Check your main power panel with a flashlight. If you tripped a breaker, one or more of the switches may have been disabled. Simply turning it back on should restore electricity. Whether it's not a fuse or breaker, determine if the power is off for your neighbors as well. Most homes have three different circuit breaksers that can be flipped up or down to change how much electricity flows through them. The master switch controls everything else inside the house - lights, heaters, air conditioners, and all other appliances. If this switch is working, try another circuit to make sure it isn't a faulty wire going to one of the other devices. A third possibility is a damaged appliance. Have a repairman check all the appliances in your home before you call an electric company.
These are just some of the many things you should do if electricity goes out. It's important to remain calm and know what your next step should be. Follow all safety instructions printed on consumer products. Have an emergency plan in place for yourself and your family. And don't forget about those who are less fortunate than you are. Some people will need help finding alternative energy sources to keep food from spoiling and water pumps running.
You've most certainly tripped a fuse. The simplest method to know is to locate your fuse box and check to see whether any of the electric breaker switches have switched downwards. If they have, you have either overloaded a circuit with too many electrical appliances, or one of those electrical items is defective. If this was done deliberately, your owner's manual will tell you how to bypass such protection.
The more advanced method uses computers instead of eyeballs to view your home's wiring diagram. With this information, an electrician can pinpoint which circuit is causing your problem and fix it without having to turn off all of your lights. This is called "wire tracing".
There are several different methods used by electricians to wire trace circuits. They range from simple to extremely complicated, depending on how large your house is and how old its wiring is. Simple wire traces use only two wires to identify each circuit: one for hot and the other for neutral. In more complex cases, three or four wires are needed to identify each circuit. If you have access to an electric panel map, it will help you determine which methods should be used in your specific case. Otherwise, call in an expert to do the job for you.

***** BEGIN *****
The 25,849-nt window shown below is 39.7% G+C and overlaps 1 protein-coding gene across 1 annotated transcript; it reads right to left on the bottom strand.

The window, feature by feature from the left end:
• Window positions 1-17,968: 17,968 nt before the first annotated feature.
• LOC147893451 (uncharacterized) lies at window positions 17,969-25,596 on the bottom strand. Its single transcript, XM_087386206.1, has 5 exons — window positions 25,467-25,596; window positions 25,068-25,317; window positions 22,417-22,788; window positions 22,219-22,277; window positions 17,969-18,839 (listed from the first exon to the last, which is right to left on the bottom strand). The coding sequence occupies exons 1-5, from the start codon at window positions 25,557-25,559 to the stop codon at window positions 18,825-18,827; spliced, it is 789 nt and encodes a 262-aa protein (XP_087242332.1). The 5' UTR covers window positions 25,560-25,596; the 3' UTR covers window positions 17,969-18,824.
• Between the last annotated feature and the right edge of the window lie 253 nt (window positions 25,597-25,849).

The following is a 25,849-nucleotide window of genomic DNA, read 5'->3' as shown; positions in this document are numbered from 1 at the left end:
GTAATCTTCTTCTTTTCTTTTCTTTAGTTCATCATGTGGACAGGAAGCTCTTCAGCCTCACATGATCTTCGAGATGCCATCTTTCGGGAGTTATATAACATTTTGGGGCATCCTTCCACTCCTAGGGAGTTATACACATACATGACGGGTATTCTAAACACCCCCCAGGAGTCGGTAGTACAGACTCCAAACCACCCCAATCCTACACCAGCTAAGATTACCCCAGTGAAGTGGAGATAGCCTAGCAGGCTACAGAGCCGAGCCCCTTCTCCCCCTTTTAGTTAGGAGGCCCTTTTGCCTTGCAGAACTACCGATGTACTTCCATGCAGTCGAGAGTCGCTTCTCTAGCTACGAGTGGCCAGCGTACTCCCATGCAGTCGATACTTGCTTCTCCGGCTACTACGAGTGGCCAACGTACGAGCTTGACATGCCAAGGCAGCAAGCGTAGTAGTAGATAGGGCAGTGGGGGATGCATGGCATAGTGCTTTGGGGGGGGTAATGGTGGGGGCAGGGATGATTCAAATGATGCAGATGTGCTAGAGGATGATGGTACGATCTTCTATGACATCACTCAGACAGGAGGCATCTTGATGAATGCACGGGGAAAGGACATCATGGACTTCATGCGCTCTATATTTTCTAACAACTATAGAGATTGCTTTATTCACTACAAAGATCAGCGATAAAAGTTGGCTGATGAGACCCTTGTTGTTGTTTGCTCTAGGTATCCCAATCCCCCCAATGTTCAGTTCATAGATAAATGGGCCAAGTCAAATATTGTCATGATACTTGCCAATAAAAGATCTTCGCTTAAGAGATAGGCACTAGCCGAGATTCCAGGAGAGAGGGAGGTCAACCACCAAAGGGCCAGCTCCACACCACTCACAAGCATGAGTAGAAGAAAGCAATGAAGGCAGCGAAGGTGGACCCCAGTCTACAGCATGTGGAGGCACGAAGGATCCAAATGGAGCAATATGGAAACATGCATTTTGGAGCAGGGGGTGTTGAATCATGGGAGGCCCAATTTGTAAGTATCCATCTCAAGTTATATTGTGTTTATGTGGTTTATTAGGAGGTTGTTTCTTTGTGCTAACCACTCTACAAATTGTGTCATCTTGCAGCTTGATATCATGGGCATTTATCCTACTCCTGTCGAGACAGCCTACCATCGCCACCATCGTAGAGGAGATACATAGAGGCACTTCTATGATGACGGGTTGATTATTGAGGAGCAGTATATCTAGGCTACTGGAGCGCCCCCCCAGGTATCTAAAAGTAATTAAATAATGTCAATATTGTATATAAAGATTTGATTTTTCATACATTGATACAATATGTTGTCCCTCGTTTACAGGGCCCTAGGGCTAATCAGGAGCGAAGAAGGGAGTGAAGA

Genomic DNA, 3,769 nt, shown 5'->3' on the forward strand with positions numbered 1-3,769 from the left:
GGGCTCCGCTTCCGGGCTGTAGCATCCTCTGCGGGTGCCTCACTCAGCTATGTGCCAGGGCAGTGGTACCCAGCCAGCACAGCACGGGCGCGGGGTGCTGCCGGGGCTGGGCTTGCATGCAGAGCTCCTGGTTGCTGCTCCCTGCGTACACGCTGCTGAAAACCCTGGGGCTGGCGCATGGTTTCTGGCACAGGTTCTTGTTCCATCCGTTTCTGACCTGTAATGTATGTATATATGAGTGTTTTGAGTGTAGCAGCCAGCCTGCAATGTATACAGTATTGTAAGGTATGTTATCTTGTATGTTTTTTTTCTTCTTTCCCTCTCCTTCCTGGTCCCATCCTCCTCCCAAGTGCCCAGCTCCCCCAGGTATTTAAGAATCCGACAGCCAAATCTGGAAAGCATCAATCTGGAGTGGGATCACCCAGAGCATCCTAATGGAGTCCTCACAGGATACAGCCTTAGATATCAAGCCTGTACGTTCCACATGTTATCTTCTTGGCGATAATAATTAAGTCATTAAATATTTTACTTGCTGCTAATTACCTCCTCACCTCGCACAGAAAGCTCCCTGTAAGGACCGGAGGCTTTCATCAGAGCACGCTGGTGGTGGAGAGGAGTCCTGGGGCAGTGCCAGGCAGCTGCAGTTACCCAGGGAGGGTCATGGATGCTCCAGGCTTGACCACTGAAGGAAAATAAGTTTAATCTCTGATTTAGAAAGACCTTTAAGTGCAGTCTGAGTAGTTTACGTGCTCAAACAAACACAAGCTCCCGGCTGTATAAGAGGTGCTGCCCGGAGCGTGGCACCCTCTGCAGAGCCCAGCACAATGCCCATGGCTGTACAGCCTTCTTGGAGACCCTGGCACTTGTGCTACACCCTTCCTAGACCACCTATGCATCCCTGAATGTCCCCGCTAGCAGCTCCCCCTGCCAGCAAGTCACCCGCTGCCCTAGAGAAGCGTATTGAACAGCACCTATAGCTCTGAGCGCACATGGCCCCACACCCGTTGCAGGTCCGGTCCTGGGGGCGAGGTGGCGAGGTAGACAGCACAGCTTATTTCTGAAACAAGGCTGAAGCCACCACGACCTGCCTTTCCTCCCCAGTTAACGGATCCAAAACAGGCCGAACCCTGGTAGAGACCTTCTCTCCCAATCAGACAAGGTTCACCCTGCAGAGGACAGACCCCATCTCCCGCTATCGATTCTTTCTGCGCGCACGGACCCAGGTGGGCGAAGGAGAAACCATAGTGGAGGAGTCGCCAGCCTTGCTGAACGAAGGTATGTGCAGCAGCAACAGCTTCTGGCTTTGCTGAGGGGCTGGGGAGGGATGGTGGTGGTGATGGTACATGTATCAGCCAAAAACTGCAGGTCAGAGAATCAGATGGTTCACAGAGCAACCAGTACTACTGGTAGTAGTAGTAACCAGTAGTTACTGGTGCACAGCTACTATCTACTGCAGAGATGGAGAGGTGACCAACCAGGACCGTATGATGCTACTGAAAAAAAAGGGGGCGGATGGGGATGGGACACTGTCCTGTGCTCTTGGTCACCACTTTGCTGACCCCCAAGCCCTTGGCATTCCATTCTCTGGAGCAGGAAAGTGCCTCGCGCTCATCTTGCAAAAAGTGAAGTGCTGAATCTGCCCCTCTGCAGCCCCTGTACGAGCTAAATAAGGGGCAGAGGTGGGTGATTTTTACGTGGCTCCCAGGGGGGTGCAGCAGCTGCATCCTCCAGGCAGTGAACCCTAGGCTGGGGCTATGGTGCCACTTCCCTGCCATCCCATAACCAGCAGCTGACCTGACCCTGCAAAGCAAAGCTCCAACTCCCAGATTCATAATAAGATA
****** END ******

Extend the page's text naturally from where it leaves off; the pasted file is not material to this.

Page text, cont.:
If your fuses are not responsible for your power outages, then there must be something else causing them. Fuses are usually the first thing to go when there's a problem on a circuit.
Examine your panel for a breaker that is currently in the "off" position or is between the "on" and "off" positions. Some breakers even feature a light that illuminates when a breaker is tripped. If it's in the middle, flip the breaker to the "off" position before flipping it back to the "on" position. This will ensure that no electricity reaches the circuit breaker itself and causes it to malfunction.
If your breaker is working but still not lighting, check the wiring diagram for your house and find the power source. Most circuits have both hot wires and neutral wires, and each circuit is fed by one side of the transformer. So if the black wire is not touching anything then the problem may be with this wire.
The third possibility is a dead battery. Your best bet here is to call someone to come and replace the battery for you. You can't just jump-start a car if it's been sitting for a while without electricity - the same thing applies to batteries in vehicles. They need to be replaced by a person who knows what they are doing so don't try this yourself.
Last but not least, verify that the circuit isn't overloaded. All household circuits include two wires: one black and one white. The black wire carries voltage from the transformer to all the rooms on the circuit, while the white wire keeps track of which rooms are being used. If someone starts using lots of appliances at once, it could cause other devices to trip the breaker.
Contact an electrician as soon as possible to get your electricity back on.